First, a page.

Death toll reached 61 on Tuesday, resulting from an underground fire that killed illegal miners at the disused Eland gold mine in South Africa, Harmony Gold Mining Co. said.
"Today we found 25 more bodies," said Tom Smith, head of Harmony's operations in South Africa's central province Free State, on Tuesday. "The bodies are not burnt. It seems more of a case of gas or smoke inhalation."
Illegal mining in South Africa's abandoned gold mines often goes unnoticed because miners can sneak past security at one mine and exit from another owned by a different company kilometers away. The illegal miners can stay underground for months unseen.
Recent record-high gold prices have made the risk taken by well-organised illegal mining syndicates even more worthwhile.
Harmony, the world's fifth largest gold producer, is particularly exposed to plundering by illegal miners compared with its peers, because it was pursues a strategy of buying old, unwanted gold shafts and mines.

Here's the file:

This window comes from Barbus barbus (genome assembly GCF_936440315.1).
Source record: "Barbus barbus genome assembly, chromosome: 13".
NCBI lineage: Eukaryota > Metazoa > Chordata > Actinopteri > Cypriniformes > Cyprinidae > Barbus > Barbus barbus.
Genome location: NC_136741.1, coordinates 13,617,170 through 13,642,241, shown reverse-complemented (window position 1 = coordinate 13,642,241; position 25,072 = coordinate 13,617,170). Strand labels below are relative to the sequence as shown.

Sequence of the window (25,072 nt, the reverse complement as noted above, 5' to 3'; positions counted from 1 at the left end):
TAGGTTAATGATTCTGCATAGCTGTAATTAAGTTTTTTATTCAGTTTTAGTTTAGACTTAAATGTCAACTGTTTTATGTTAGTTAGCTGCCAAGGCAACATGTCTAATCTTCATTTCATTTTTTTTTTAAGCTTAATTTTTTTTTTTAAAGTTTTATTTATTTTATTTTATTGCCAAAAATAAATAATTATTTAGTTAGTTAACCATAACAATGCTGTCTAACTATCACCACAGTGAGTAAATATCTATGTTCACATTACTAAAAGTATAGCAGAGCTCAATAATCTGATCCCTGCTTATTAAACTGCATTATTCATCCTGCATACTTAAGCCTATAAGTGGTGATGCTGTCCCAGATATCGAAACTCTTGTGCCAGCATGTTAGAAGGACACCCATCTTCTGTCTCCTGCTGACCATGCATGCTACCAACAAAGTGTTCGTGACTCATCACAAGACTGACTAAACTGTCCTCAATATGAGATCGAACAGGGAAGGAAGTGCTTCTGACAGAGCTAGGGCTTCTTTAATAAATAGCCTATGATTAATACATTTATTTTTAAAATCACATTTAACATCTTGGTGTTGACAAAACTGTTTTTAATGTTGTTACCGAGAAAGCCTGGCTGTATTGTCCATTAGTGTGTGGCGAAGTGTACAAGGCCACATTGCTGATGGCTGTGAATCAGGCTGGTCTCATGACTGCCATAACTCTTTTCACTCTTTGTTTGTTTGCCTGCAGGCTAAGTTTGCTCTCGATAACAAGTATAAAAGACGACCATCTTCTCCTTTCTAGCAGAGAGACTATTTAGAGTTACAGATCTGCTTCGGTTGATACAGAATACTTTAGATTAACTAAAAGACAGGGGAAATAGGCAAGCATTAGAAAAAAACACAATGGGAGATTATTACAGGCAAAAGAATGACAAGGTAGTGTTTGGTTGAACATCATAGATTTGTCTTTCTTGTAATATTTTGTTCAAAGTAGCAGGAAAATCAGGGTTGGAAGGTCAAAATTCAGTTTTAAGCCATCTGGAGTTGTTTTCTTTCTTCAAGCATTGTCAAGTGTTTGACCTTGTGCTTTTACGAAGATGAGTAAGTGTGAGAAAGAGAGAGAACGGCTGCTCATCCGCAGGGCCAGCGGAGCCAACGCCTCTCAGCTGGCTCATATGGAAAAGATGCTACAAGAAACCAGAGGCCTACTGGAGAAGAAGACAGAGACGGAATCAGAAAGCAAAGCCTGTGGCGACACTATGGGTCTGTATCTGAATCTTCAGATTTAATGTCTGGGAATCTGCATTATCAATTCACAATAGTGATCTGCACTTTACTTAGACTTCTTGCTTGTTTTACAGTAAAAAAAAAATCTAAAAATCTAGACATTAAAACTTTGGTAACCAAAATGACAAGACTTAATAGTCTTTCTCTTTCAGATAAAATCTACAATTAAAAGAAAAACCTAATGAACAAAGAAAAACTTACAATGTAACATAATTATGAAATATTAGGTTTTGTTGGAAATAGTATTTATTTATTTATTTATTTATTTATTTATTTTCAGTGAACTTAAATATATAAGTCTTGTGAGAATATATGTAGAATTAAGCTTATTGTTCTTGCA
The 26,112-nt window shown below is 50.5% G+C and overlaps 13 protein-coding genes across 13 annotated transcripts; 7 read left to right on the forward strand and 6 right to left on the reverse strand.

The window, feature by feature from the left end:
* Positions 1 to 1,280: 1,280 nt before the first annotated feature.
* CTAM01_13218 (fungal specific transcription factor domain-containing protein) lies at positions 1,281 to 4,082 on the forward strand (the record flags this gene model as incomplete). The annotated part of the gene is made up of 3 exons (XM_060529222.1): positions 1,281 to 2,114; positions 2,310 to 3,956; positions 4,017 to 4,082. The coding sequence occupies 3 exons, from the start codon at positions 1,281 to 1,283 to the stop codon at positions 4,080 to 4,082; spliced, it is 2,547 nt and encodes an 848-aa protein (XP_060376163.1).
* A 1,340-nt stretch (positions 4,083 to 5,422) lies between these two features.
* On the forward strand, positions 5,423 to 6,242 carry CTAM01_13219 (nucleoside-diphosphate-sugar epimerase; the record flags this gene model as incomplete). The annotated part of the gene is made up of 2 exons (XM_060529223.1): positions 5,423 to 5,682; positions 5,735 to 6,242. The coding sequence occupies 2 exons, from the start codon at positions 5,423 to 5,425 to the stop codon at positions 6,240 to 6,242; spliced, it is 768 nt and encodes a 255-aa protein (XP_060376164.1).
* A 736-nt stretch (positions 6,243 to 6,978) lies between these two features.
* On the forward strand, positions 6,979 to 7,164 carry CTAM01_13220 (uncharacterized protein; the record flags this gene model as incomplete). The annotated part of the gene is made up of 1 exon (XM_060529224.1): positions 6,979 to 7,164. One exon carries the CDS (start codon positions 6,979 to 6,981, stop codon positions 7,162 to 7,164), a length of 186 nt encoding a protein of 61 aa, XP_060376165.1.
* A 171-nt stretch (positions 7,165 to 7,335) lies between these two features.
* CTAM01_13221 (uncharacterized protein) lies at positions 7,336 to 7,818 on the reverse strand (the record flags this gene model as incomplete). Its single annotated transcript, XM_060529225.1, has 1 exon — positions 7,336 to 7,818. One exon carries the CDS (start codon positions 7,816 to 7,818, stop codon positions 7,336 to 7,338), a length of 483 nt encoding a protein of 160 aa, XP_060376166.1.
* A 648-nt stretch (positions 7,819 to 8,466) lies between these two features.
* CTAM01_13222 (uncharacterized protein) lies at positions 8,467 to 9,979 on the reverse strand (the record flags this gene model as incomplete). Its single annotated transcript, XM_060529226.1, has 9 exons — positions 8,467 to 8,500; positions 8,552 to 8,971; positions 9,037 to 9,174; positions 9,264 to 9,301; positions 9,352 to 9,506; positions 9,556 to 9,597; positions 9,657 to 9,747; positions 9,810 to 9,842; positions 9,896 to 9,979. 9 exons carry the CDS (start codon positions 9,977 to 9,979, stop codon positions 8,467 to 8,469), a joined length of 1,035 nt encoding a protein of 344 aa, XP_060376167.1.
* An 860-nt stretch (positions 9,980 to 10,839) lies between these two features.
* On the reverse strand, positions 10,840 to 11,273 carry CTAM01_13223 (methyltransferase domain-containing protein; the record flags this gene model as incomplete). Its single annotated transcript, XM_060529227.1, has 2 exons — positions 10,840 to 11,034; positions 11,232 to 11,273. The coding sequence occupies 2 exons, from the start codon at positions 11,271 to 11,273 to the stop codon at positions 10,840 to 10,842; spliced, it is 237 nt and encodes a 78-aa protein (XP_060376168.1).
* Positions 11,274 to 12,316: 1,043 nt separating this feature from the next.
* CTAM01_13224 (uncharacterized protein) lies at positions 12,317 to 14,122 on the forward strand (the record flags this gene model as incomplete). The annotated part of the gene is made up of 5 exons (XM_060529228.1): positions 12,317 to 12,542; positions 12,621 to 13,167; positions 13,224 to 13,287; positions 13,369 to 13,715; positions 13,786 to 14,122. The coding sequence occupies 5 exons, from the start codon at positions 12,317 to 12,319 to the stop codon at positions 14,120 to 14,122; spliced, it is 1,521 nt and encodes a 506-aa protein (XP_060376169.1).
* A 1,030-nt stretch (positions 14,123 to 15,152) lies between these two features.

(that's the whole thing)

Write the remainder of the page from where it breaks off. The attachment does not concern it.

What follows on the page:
Smith said the bodies were retrieved by fellow illegal miners from depths of up to 1.4 km (0.9 miles).
He said he didn't know how the fire had started, and reiterated that it was too dangerous for Harmony to send its staff to search for bodies.
"I don't know if there are any more bodies down there, we just have to wait," he said.
The illegal miners were killed in a fire over the weekend at Harmony's Eland shaft, located in the Free State. A similar fire in 2007 at its marginal St. Helena mine in the same province killed 23 illegal miners.
The Department of Mining, which is grappling with an escalating safety crisis in South Africa's mining sector, said that dealing with illegal miners was difficult because it lacked enough staff to inspect operational mines, let alone disused ones. Illegal miners are also usually armed.
South Africa's Chamber of Mines, which groups gold producers in the world's third biggest source of gold, said illegal mining was a problem that individual companies were dealing with, but it had no figures on the value of gold stolen.
Police have conducted sporadic sting operations to arrest the illegal miners, but mine owners say catching thieves was difficult in the labyrinth of mines.
Minister of Mining Susan Shabangu expressed condolences for the deaths at the Harmony mine, and promised to visit the site of the deaths on Tuesday.
(Editing by Matthew Tostevin)